Franchise Law: Keep it Simple

We in the legal profession are often unjustly accused of being “deal killers” and of making things too complicated. The real problem frequently turns out to be the “fly by the seat of the pants” entrepreneur or business person who acts and reacts before thinking. Then they call the lawyer.

In franchising, however, I believe we do over-complicate matters, particularly on the transactional and operations side. The legalities of franchising just aren’t that hard. Part of this is the lawyer’s desire to impress and convey the value of his or her skills to the client by emphasizing the complexity of franchising and the need for special legal expertise. Many times a client or prospective client has told me how another lawyer quoted them a fee and bundle of services that would not only allow them to franchise but would get them registered in every state.

Perhaps it is my less than traditional background, starting out in the mail room of a franchise company before law school, but I think we as franchise professionals need to re-evaluate how we communicate and what we emphasize with our clients. I tell my entrepreneurial clients that I come from the “KISS” school of law, “keep it simple, stupid.” If they will follow a few basic principles and communicate with their attorney regularly, their compliance problems should be few and their legal bills reasonable.

We will provide the best results for our clients, if we take a more holistic approach to franchise representation. Too often we allow clients to treat us as a “lawyer in a box”, taking us out to answer a question or fix a problem and then putting us away until the next time. Although this is true in many areas of practice, I feel it is especially true in franchising. Allowing for economic considerations and determined clients, we can be more effective by seeking out the big picture. Franchise lawyers should understand not just the legal issues, but the business dynamics and interpersonal relationships as well. By doing that, we are better able to identify and solve the real problem. For example, a franchisee may have been defaulted not for breaching the contract, but because the CEO feels insulted when the franchisee did not keep a promise made to her personally.

From the KISS school of franchising:

Franchising is about relationships: franchisor-franchisee, franchisee-customer, franchisor-customer. In each case, treat the other with respect, listen, respond honestly.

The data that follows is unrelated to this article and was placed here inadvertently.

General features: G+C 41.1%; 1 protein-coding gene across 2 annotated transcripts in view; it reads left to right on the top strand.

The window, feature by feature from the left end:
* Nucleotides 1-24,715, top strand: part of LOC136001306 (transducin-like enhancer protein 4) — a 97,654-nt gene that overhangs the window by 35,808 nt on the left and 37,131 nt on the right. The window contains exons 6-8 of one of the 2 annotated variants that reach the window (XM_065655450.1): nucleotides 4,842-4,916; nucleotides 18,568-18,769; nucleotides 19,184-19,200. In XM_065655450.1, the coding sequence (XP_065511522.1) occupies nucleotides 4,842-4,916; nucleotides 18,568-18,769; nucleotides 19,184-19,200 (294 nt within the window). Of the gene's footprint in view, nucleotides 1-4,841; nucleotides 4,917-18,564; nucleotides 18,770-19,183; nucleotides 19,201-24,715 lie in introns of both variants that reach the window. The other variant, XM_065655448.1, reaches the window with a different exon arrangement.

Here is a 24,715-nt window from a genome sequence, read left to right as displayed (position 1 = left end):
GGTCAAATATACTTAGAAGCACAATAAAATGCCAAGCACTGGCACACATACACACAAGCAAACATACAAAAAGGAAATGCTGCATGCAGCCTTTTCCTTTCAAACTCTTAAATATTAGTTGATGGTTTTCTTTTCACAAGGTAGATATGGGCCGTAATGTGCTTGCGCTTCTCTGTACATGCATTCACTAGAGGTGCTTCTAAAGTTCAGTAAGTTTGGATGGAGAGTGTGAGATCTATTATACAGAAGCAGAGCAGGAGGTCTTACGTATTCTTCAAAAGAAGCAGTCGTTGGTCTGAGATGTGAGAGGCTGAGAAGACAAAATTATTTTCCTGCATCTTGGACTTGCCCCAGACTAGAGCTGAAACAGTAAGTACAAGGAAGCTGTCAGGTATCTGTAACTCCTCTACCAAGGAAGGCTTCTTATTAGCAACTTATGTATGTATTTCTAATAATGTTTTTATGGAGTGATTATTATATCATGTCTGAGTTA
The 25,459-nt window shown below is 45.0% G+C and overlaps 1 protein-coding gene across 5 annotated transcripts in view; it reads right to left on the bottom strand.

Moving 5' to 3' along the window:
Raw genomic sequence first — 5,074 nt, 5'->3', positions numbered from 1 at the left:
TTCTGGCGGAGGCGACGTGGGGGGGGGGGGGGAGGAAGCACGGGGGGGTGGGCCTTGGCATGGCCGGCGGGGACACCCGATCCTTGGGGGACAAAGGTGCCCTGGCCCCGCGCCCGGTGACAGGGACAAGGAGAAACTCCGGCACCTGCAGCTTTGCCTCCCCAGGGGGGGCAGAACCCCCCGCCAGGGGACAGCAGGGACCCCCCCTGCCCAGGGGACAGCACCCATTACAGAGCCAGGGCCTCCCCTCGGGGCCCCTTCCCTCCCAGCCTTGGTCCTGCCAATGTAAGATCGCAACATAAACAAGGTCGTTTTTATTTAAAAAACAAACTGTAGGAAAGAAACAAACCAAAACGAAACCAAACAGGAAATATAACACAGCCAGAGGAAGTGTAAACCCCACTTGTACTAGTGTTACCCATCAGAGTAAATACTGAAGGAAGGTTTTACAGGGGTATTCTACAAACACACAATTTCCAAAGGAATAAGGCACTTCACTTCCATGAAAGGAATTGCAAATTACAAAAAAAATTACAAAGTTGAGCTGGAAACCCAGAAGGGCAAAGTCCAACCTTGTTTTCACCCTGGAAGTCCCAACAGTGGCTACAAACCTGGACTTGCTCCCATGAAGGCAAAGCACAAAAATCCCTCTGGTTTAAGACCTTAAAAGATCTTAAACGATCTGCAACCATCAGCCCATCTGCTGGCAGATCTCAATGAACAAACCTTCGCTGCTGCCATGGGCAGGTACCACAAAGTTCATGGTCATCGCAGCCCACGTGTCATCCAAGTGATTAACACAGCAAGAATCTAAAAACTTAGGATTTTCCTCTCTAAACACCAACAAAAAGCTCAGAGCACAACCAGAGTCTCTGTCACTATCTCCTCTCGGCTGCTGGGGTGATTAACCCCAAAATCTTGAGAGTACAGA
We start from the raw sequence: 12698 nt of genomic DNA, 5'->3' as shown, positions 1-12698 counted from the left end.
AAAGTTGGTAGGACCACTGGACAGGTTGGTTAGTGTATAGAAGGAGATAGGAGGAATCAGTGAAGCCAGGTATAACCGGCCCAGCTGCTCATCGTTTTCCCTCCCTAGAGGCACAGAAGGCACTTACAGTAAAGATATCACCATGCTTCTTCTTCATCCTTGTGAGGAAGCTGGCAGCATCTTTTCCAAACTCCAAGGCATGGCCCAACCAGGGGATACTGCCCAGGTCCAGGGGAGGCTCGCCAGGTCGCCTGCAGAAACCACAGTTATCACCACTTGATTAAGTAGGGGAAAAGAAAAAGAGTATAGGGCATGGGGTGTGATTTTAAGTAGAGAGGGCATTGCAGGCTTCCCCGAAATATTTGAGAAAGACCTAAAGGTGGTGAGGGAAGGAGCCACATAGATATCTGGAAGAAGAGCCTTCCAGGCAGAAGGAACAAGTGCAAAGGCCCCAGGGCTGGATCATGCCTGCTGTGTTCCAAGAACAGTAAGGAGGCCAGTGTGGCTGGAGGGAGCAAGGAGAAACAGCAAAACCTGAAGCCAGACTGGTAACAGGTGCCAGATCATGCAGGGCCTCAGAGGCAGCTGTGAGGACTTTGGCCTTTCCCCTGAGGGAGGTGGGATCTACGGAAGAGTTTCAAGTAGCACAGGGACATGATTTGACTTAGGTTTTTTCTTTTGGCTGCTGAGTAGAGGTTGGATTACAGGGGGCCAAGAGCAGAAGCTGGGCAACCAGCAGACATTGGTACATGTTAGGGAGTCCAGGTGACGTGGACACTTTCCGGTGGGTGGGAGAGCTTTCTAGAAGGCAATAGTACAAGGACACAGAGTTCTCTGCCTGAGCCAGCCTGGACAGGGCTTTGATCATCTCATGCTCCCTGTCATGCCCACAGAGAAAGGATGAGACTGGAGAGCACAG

Advice for the franchisor client:

  • Keep your promises.
  • Undersell and overdeliver
  • Take the time to think it through and do it right.
  • Remember you are running two separate businesses, the franchised business and the franchise relationship.
  • Things change, be flexible.
  • Don’t take it personally. Before you do, ask: is it business or is it ego?
  • If franchisees put you on a pedestal, you are bound to fall – or be knocked – off.
  • Attitudes come down from the top. If you don’t respect and honor your franchisees and your commitments, then don’t expect your employees to do so.
  • Make it fun.

Advice for the franchisee client:

  • Your franchisor is entitled to make a profit – if it doesn’t, it won’t be around for long.
  • Don’t surrender your judgment and critical faculties to your franchisor.
  • There really are no guarantees in any business, you are ultimately responsible to create a successful business for yourself.
  • If it sounds too good to be true, it usually is.
  • Do your homework, the franchisor’s promises are no substitute for researching the business and the franchise system.
  • Don’t take it personally. Your franchisor is not your mother.
  • Management and ownership of the franchisor can change, but your contract won’t.

Fundamentals for the franchise attorney:

  • Create reasonable expectations:
    • about what franchising is
    • about the law
    • about what you will provide
  • Listen first. Be sure you understand what makes business sense for the client.
  • Repeat yourself. Management changes, and corporate direction changes.
  • Understand your client; their attitude toward franchisees and their goals.
  • Help your clients distinguish between the legalities and the realities – being right isn’t always being successful.
  • Be a counselor first, lawyer second. In other words, focus on solving the problem, rather than proving your client right.

Of course, all of this is premised on the franchise concept being viable. If the business doesn’t make money, then it shouldn’t be franchised. If it is franchised, then our litigation members will taking this to a less holistic level.

© K. Tidd, 2001
Originally published in
Vol 5.No. 1 The Franchise Lawyer, 2002